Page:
In most of the cases, the lender specified is one that I wouldn't wish on my worst enemy. Especially not if I want the transaction to close on time. High margin providers who promise something great to get people to sign up and then show up with something completely different at closing. Agents: What do you think happens to your reputation with other agents when this happens?

In a significant number of these cases, the agent has their hand out behind their client's back. Whether it's explicit compensation or just wanting to put the buyer in a situation where they're using a lender that's indebted to that particular agent, and they refer clients back and forth. "I want the listing when this buyer goes to sell, so I'll send all the buyers to the loan officer who will refer them back to me." Agents and Loan officers go to seminars devoted to the idea of cutting out the competition, so they don't have to compete at all. It's not in your best interest to allow them to do so.

Some of them will follow the requirement they are trying to impose about being pre-approved with lender X with "Ok to use own lenders for the transaction." As if that lender doesn't have all my client's personal information. From my first week in the business, I was smarter than that. Of course, my brokers told me about the experiences of other loan officers: Their client was bombarded with multiple calls per day from that loan provider, and when the client tells them never to call again, they sell the client's information to dozens of other loan providers, and so the bombardment gets worse. A prequalification certainly counts as a "business relationship," and it's amazing how often "opt outs" aren't even offered until thirty to sixty days later. So as I said, the smart thing to do is ignore the request. "Here's an offer, take it to your client like you are legally required to do. Here's the qualification information. Ask your favorite loan provider if this is likely to fly". Many agents won't even honor that, but those agents will get caught eventually. I can understand that they want a certain transaction, but there is no such thing. If they're going to serve their clients, they should know something better to ask for in negotiations. It is illegal, no matter how they rationalize it.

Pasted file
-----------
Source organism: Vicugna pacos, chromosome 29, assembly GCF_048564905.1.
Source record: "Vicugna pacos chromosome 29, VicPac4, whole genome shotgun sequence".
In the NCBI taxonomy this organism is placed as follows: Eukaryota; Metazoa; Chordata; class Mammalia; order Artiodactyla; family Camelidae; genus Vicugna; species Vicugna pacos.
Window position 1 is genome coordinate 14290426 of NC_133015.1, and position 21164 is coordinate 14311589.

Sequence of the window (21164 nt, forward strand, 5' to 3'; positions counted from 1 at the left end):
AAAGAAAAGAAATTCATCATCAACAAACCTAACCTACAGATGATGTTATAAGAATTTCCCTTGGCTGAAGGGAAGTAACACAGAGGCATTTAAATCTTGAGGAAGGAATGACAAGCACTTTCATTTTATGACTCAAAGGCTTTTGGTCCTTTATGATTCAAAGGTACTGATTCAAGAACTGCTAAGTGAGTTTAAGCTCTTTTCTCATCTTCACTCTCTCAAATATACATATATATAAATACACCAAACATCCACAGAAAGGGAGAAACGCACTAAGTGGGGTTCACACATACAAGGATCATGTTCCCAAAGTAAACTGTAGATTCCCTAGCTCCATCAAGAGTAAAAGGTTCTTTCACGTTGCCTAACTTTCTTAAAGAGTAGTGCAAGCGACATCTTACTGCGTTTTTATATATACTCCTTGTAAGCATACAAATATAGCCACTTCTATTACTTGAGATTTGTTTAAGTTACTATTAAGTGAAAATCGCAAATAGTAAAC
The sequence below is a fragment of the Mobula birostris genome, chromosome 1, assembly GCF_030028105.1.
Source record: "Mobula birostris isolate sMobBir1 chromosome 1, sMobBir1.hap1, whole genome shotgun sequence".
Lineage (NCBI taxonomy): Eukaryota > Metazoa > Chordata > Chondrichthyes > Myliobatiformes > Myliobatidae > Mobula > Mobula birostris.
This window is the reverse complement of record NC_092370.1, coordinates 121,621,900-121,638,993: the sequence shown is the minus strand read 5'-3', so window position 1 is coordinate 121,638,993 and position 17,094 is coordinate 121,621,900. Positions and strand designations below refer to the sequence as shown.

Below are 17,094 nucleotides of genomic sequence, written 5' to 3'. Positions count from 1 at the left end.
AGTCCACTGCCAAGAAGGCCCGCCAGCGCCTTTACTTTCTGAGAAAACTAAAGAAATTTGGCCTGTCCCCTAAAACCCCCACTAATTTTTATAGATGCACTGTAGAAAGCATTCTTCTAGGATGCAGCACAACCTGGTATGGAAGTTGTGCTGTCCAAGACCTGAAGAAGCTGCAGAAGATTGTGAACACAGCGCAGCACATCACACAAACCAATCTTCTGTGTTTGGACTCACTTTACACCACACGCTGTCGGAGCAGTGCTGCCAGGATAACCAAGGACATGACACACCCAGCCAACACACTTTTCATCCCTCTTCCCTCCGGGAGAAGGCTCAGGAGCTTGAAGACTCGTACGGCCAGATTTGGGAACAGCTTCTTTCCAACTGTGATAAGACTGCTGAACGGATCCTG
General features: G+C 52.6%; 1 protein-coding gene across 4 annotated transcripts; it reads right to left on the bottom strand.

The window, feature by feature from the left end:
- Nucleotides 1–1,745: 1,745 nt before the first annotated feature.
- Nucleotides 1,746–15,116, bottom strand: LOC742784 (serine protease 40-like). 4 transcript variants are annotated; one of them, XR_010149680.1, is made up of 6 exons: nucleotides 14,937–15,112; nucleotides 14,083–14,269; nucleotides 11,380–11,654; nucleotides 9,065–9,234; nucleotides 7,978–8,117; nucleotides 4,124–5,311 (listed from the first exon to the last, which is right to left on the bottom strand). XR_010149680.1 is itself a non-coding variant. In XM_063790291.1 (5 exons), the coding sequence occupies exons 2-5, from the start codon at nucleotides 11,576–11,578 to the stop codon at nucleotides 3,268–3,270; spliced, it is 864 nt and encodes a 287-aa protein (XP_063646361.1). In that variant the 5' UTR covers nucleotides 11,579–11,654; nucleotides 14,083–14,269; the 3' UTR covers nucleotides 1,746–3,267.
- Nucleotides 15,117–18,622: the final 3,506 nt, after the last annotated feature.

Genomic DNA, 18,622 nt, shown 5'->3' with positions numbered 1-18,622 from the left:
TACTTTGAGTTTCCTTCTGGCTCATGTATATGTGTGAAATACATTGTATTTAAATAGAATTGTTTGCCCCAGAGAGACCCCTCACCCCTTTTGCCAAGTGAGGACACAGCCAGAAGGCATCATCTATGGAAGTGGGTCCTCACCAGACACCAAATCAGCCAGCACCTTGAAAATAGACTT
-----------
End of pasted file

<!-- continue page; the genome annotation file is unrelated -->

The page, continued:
Finally, it's often a way for listing agents who want both halves of the commission to discourage other agents from showing the property. If I see a demand that a client be prequalified with a particular lender, I'm either going to ignore it completely or not suggest that property to my clients. Perhaps I'll even show them the listing (usually on paper), and tell them why they should stay away or make a really low-ball offer because of how much of a pain the listing agent is trying to be. It all depends upon how good a deal I think the property might be, and whether I think the agent is desperate enough to be reasonable yet. But as a buyer's agent, I don't have a responsibility to any given seller - the listing agent does. Furthermore, neighbors talk. If George down the street gets twenty showings and four offers on a less attractive property than this agent's client, who gets only two showings and no offers (or nothing but low-balls), that listing client is probably going to ask their agent some hard questions. What comes around, goes around.

Caveat Emptor

Original Article here

Categories

Delicious Bookmark this on Delicious StumbleUpon Toolbar Stumble It!

1 Comments

V said: